Simpson served the college as public affairs officer during its centennial year before taking a leave of absence to complete his MBA at Queen’s, where he was reunited once again with Doug Hargreaves. After briefly considering whether to use his final year of intercollegiate eligibility to play with the Gaels that fall, Simpson chose instead to serve on Hargreaves’ staff, coaching the defensive backs.

“You always want to test yourself at the next level,” Simpson said. “I was bigger, stronger, smarter than I was when I was 21, and had a lot more football under my belt, but you know how Doug is; he doesn’t like to push things. He said let’s both go away for a week and think about it.”

That weekend, as they watched a CFL game on TV in the Hargreaves’ living room, eventually the conversation made its way to the matter at hand. “I said, ‘You know, I’m taking q leave of absence without pay for a year. If I get hurt I’ll be the stupidest sonofabitch in the world. I’d better coach.’ Doug said, ‘Good decision.’

“The regret is that when I walked out on the training field, I realized that my skills were equal to or better than a lot of the Gaels football players. I could easily have fit it in, but likely would not have been able to carry the academic load and the playing load, so it was a good decision.”

When it was time to go back to work for the DND after graduation, Simpson had a “disconnect” with his career manager over his next posting. He had designs on a leadership career in the service, while his boss envisioned him exclusively in the navigation field. “I was challenged by him to take it or leave, so I took them at their word, resigned my commission, and joined Deloitte Touche in the general management consulting service.”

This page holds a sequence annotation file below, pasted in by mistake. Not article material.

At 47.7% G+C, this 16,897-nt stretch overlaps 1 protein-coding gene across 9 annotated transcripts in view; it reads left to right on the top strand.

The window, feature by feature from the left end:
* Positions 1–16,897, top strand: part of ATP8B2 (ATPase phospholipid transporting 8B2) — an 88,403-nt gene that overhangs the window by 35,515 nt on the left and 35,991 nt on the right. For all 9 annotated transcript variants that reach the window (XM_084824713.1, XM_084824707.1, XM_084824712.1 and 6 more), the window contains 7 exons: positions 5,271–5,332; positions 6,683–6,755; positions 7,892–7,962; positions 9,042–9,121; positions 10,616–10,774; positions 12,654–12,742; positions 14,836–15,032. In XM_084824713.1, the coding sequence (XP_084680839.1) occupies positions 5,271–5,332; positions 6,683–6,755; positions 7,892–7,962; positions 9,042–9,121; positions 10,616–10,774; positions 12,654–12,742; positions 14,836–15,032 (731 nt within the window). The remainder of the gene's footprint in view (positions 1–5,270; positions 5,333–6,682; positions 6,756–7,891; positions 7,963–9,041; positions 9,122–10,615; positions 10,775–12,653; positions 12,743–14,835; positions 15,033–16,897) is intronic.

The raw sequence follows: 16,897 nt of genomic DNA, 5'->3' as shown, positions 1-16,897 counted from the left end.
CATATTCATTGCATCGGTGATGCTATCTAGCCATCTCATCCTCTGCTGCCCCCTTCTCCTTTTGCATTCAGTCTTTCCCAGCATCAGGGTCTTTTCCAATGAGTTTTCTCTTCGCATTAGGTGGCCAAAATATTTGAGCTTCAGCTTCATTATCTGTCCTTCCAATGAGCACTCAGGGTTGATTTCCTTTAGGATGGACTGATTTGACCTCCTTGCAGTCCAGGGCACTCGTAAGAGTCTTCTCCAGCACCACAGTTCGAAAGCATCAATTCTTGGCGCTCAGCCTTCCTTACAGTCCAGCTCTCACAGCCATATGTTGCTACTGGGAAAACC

From there Simpson worked for Northern Telecom, then with one of Nortel’s distributors, then spent the next 25 years in the executive-search business, eventually engaging in startups, executive and management recruiting and general management consulting. With Don Cooper, his partner on his fourth-year engineering thesis at RMC, Simpson co-owns Simpson Environmental, a wastewater and waste-to-energy business his grandfather started in 1959.

He still maintains his own private consulting practice.